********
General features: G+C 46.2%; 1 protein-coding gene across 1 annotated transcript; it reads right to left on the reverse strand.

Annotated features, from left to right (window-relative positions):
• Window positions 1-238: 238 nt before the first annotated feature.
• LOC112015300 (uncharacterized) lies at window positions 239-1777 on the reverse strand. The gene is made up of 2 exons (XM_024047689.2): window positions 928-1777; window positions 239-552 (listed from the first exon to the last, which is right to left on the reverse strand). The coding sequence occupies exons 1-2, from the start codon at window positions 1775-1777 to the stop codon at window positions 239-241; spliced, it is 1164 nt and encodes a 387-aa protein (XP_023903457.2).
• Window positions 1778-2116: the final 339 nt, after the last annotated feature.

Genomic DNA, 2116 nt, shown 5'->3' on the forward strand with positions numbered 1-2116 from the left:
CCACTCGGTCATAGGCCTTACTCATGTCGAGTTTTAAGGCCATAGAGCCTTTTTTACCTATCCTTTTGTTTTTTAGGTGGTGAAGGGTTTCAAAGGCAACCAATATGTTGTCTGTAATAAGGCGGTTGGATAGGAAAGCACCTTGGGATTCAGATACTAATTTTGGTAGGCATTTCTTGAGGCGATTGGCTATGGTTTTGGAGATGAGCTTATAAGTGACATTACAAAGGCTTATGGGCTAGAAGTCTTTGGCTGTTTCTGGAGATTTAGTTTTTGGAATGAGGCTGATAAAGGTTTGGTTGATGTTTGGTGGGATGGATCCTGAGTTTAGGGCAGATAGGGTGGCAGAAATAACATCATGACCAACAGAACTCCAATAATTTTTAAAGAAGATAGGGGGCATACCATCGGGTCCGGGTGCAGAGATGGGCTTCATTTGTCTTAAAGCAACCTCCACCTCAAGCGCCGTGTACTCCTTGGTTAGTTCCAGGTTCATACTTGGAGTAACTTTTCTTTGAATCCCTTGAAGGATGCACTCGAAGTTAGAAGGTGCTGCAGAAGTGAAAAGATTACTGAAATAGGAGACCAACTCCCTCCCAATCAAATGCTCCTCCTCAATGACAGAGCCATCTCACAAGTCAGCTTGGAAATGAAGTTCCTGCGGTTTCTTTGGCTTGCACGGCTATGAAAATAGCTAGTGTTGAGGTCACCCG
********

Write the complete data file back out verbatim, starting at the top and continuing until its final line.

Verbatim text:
General features: G+C 46.2%; 1 protein-coding gene across 1 annotated transcript; it reads right to left on the reverse strand.

Annotated features, from left to right (window-relative positions):
• Window positions 1-238: 238 nt before the first annotated feature.
• LOC112015300 (uncharacterized) lies at window positions 239-1777 on the reverse strand. The gene is made up of 2 exons (XM_024047689.2): window positions 928-1777; window positions 239-552 (listed from the first exon to the last, which is right to left on the reverse strand). The coding sequence occupies exons 1-2, from the start codon at window positions 1775-1777 to the stop codon at window positions 239-241; spliced, it is 1164 nt and encodes a 387-aa protein (XP_023903457.2).
• Window positions 1778-2116: the final 339 nt, after the last annotated feature.

Genomic DNA, 2116 nt, shown 5'->3' on the forward strand with positions numbered 1-2116 from the left:
CCACTCGGTCATAGGCCTTACTCATGTCGAGTTTTAAGGCCATAGAGCCTTTTTTACCTATCCTTTTGTTTTTTAGGTGGTGAAGGGTTTCAAAGGCAACCAATATGTTGTCTGTAATAAGGCGGTTGGATAGGAAAGCACCTTGGGATTCAGATACTAATTTTGGTAGGCATTTCTTGAGGCGATTGGCTATGGTTTTGGAGATGAGCTTATAAGTGACATTACAAAGGCTTATGGGCTAGAAGTCTTTGGCTGTTTCTGGAGATTTAGTTTTTGGAATGAGGCTGATAAAGGTTTGGTTGATGTTTGGTGGGATGGATCCTGAGTTTAGGGCAGATAGGGTGGCAGAAATAACATCATGACCAACAGAACTCCAATAATTTTTAAAGAAGATAGGGGGCATACCATCGGGTCCGGGTGCAGAGATGGGCTTCATTTGTCTTAAAGCAACCTCCACCTCAAGCGCCGTGTACTCCTTGGTTAGTTCCAGGTTCATACTTGGAGTAACTTTTCTTTGAATCCCTTGAAGGATGCACTCGAAGTTAGAAGGTGCTGCAGAAGTGAAAAGATTACTGAAATAGGAGACCAACTCCCTCCCAATCAAATGCTCCTCCTCAATGACAGAGCCATCTCACAAGTCAGCTTGGAAATGAAGTTCCTGCGGTTTCTTTGGCTTGCACGGCTATGAAAATAGCTAGTGTTGAGGTCACCCG